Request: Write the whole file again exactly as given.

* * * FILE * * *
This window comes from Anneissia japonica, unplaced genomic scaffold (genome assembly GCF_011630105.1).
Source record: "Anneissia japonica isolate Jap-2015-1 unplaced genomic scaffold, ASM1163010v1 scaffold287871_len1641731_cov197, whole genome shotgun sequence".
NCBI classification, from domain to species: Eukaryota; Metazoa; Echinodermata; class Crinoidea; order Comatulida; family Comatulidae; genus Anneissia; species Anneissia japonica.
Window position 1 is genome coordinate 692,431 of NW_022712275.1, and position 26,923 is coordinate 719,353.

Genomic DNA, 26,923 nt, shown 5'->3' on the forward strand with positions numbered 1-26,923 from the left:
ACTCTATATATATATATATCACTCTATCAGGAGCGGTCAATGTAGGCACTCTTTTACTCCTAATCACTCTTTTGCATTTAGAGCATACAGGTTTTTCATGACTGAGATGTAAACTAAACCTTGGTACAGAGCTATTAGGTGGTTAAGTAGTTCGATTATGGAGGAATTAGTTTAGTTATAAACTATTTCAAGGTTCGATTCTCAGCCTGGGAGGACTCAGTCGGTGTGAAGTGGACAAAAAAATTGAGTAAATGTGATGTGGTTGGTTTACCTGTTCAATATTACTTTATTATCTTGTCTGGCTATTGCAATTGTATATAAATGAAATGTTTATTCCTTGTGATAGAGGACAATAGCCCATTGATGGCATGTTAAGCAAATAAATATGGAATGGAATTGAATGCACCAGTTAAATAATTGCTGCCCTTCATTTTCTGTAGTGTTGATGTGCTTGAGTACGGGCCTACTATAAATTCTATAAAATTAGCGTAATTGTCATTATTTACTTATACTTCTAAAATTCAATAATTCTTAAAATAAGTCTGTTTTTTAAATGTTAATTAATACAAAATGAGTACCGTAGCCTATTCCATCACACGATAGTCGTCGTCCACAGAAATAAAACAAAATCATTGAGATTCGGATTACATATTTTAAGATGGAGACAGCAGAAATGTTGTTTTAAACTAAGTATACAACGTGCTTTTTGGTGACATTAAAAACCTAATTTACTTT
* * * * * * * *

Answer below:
This window comes from Anneissia japonica, unplaced genomic scaffold (genome assembly GCF_011630105.1).
Source record: "Anneissia japonica isolate Jap-2015-1 unplaced genomic scaffold, ASM1163010v1 scaffold287871_len1641731_cov197, whole genome shotgun sequence".
NCBI classification, from domain to species: Eukaryota; Metazoa; Echinodermata; class Crinoidea; order Comatulida; family Comatulidae; genus Anneissia; species Anneissia japonica.
Window position 1 is genome coordinate 692,431 of NW_022712275.1, and position 26,923 is coordinate 719,353.

Genomic DNA, 26,923 nt, shown 5'->3' on the forward strand with positions numbered 1-26,923 from the left:
ACTCTATATATATATATATCACTCTATCAGGAGCGGTCAATGTAGGCACTCTTTTACTCCTAATCACTCTTTTGCATTTAGAGCATACAGGTTTTTCATGACTGAGATGTAAACTAAACCTTGGTACAGAGCTATTAGGTGGTTAAGTAGTTCGATTATGGAGGAATTAGTTTAGTTATAAACTATTTCAAGGTTCGATTCTCAGCCTGGGAGGACTCAGTCGGTGTGAAGTGGACAAAAAAATTGAGTAAATGTGATGTGGTTGGTTTACCTGTTCAATATTACTTTATTATCTTGTCTGGCTATTGCAATTGTATATAAATGAAATGTTTATTCCTTGTGATAGAGGACAATAGCCCATTGATGGCATGTTAAGCAAATAAATATGGAATGGAATTGAATGCACCAGTTAAATAATTGCTGCCCTTCATTTTCTGTAGTGTTGATGTGCTTGAGTACGGGCCTACTATAAATTCTATAAAATTAGCGTAATTGTCATTATTTACTTATACTTCTAAAATTCAATAATTCTTAAAATAAGTCTGTTTTTTAAATGTTAATTAATACAAAATGAGTACCGTAGCCTATTCCATCACACGATAGTCGTCGTCCACAGAAATAAAACAAAATCATTGAGATTCGGATTACATATTTTAAGATGGAGACAGCAGAAATGTTGTTTTAAACTAAGTATACAACGTGCTTTTTGGTGACATTAAAAACCTAATTTACTTT